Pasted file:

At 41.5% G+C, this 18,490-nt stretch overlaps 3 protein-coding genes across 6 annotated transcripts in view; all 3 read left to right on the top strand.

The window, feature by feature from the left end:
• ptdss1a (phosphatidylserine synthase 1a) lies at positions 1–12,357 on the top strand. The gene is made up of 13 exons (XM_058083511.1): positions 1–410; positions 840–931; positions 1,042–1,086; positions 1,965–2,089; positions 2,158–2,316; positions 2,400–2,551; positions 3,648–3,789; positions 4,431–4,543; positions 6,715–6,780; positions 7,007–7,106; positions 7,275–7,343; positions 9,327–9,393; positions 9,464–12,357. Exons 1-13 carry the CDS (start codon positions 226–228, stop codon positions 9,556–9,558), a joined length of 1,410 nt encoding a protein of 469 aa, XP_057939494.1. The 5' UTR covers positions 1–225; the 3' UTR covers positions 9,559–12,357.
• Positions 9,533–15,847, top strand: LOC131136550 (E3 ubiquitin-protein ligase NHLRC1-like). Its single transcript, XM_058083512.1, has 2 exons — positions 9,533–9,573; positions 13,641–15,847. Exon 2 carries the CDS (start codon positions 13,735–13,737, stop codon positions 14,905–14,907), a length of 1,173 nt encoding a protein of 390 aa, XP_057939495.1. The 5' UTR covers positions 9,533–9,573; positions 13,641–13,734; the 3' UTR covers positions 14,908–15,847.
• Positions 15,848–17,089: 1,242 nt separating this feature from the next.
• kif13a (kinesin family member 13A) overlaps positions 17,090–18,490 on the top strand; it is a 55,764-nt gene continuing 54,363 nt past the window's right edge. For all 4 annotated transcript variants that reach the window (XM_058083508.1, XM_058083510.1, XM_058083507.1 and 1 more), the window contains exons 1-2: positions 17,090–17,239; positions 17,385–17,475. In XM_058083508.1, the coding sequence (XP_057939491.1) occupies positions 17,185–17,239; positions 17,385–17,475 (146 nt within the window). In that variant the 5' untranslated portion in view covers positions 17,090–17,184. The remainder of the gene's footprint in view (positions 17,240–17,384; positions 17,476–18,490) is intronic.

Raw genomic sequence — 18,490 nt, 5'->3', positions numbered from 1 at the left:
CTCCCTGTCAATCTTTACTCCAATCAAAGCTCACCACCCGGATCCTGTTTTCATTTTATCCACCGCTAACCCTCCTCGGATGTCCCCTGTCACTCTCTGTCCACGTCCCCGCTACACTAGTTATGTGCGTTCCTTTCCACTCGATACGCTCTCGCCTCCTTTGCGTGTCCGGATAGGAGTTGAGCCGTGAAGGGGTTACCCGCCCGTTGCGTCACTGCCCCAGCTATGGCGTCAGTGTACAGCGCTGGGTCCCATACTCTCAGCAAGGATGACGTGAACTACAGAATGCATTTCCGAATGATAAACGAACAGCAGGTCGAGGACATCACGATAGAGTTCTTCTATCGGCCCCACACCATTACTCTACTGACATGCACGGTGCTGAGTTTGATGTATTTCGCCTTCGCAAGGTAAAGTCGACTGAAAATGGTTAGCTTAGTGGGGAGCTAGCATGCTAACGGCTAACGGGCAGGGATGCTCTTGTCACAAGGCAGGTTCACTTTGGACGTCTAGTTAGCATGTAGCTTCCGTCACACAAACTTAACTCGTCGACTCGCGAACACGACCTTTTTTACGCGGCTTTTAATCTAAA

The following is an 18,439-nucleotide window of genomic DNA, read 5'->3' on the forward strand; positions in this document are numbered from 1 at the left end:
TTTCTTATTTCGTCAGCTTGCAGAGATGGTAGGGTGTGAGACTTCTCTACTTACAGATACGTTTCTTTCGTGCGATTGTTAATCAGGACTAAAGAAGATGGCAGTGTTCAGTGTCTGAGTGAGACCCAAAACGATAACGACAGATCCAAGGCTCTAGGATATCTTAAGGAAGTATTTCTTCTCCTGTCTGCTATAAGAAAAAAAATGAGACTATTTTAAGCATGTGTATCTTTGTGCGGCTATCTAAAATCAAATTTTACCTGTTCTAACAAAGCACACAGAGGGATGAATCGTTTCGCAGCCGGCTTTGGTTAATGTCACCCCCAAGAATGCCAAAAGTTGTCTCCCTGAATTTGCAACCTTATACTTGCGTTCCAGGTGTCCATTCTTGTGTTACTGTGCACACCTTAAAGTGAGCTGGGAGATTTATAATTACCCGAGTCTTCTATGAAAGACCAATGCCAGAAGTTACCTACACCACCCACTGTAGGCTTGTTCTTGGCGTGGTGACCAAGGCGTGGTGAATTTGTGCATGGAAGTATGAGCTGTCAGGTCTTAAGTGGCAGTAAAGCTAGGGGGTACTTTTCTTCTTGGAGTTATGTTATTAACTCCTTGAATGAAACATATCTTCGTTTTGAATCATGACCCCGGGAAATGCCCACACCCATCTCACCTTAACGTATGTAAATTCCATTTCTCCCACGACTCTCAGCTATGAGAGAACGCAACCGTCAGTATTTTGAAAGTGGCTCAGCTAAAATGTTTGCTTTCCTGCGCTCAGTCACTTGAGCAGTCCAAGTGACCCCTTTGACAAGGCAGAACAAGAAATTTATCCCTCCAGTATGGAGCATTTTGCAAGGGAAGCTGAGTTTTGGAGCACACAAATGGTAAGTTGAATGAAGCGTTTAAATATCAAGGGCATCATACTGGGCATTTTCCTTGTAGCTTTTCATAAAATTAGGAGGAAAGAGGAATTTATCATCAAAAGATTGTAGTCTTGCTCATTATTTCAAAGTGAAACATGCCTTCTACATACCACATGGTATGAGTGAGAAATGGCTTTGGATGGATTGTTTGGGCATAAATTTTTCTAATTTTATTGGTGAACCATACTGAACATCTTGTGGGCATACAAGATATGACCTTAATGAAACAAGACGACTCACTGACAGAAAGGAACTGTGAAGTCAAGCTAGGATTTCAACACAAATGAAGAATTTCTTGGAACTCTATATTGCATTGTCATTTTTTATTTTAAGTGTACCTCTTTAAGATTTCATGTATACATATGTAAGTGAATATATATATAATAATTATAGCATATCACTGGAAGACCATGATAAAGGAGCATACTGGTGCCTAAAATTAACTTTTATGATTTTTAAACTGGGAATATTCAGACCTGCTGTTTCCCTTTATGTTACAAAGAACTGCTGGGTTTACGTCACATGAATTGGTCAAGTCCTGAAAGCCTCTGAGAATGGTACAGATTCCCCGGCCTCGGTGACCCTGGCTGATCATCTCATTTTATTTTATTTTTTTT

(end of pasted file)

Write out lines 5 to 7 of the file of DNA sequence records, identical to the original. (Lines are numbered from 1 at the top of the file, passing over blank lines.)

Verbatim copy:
• Positions 15,848–17,089: 1,242 nt separating this feature from the next.
• kif13a (kinesin family member 13A) overlaps positions 17,090–18,490 on the top strand; it is a 55,764-nt gene continuing 54,363 nt past the window's right edge. For all 4 annotated transcript variants that reach the window (XM_058083508.1, XM_058083510.1, XM_058083507.1 and 1 more), the window contains exons 1-2: positions 17,090–17,239; positions 17,385–17,475. In XM_058083508.1, the coding sequence (XP_057939491.1) occupies positions 17,185–17,239; positions 17,385–17,475 (146 nt within the window). In that variant the 5' untranslated portion in view covers positions 17,090–17,184. The remainder of the gene's footprint in view (positions 17,240–17,384; positions 17,476–18,490) is intronic.

Raw genomic sequence — 18,490 nt, 5'->3', positions numbered from 1 at the left: